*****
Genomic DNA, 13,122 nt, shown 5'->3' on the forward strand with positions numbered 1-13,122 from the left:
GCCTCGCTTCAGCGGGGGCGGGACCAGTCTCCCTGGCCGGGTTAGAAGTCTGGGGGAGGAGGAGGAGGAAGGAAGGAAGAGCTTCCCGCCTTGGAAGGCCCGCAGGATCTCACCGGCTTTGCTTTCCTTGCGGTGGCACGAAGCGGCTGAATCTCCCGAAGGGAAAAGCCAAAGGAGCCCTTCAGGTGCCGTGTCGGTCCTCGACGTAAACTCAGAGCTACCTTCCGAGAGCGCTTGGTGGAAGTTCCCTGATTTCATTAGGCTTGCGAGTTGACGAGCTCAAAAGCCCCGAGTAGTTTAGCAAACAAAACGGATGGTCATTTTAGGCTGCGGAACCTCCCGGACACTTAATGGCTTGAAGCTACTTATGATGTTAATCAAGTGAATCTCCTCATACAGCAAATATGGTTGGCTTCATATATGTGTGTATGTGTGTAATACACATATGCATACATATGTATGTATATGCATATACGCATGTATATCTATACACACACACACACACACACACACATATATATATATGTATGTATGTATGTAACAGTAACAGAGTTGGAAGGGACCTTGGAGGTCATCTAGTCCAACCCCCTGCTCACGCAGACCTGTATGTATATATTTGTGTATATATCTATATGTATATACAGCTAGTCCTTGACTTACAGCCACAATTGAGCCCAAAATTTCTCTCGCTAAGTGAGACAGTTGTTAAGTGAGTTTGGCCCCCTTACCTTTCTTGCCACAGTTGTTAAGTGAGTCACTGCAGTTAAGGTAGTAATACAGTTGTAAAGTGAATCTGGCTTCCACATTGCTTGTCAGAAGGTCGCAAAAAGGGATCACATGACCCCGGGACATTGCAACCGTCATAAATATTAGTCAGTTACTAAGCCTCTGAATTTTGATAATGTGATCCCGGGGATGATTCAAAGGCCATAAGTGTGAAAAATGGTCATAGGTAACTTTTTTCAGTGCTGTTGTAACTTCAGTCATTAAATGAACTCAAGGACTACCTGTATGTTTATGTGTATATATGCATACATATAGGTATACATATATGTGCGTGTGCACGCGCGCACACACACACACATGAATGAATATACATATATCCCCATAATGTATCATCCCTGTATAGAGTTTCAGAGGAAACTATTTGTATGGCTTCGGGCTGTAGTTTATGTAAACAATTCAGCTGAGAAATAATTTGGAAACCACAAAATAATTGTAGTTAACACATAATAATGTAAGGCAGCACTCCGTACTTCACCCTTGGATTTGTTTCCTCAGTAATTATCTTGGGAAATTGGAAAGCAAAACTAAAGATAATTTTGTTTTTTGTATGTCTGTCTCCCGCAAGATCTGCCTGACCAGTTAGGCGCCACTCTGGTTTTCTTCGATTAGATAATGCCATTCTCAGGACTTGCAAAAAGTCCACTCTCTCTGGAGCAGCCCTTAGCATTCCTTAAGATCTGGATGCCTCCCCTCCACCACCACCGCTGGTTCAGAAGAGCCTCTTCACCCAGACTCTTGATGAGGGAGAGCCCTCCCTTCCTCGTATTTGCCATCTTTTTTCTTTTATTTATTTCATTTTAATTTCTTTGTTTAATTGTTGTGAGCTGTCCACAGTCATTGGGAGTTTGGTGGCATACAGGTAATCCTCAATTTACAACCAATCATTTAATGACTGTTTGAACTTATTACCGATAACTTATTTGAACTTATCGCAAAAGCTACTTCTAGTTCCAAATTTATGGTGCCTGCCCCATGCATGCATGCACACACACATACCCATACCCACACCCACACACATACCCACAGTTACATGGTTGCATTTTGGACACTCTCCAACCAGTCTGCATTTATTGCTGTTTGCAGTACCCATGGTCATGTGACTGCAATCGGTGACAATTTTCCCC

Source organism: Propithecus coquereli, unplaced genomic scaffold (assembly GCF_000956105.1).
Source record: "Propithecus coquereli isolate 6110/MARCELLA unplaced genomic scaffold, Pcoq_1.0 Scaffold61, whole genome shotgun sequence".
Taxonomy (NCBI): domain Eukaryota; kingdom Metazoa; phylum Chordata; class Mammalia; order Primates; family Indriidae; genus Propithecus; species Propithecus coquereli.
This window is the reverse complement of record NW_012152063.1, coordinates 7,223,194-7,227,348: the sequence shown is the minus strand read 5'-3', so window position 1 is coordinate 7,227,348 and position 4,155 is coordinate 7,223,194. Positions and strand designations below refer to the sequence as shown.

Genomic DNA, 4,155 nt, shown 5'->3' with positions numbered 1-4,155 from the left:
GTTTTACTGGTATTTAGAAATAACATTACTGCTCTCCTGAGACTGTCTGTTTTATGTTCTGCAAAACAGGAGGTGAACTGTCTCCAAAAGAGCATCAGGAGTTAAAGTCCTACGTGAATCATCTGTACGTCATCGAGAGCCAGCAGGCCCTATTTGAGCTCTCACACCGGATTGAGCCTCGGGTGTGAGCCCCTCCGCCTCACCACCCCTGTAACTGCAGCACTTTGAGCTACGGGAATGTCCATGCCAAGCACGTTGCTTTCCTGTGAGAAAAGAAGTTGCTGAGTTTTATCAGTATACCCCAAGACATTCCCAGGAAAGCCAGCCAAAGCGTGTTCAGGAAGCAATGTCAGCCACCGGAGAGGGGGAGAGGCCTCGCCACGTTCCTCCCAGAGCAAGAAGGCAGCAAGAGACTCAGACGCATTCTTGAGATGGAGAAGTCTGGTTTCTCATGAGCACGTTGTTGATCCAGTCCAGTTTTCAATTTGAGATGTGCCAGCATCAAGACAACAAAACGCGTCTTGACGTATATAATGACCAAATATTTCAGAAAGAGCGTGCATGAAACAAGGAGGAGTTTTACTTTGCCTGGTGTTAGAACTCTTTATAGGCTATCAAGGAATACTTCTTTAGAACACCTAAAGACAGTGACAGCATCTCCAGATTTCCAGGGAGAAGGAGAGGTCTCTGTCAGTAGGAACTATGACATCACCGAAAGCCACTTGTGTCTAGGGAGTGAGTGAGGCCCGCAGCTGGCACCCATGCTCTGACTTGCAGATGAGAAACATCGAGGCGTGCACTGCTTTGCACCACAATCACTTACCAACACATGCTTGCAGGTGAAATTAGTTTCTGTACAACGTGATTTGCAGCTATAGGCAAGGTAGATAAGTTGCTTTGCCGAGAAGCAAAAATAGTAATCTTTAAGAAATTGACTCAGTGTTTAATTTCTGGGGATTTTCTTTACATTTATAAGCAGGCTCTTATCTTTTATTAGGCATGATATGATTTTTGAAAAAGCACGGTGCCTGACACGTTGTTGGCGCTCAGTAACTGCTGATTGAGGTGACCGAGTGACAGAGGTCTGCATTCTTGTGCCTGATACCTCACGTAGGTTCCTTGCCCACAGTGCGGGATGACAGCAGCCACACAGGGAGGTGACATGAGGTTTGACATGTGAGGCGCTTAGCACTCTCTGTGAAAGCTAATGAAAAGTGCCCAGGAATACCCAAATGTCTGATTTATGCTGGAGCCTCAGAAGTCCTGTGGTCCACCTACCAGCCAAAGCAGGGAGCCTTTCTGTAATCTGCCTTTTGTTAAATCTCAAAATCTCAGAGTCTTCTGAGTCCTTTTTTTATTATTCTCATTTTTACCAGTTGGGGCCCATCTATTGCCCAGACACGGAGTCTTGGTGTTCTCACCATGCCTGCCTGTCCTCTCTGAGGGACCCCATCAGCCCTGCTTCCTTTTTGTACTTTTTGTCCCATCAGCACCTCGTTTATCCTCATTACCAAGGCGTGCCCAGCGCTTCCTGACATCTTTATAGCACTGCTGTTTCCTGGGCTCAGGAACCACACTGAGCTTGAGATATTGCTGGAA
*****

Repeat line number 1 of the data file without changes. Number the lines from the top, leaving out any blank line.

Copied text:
Genomic DNA, 13,122 nt, shown 5'->3' on the forward strand with positions numbered 1-13,122 from the left: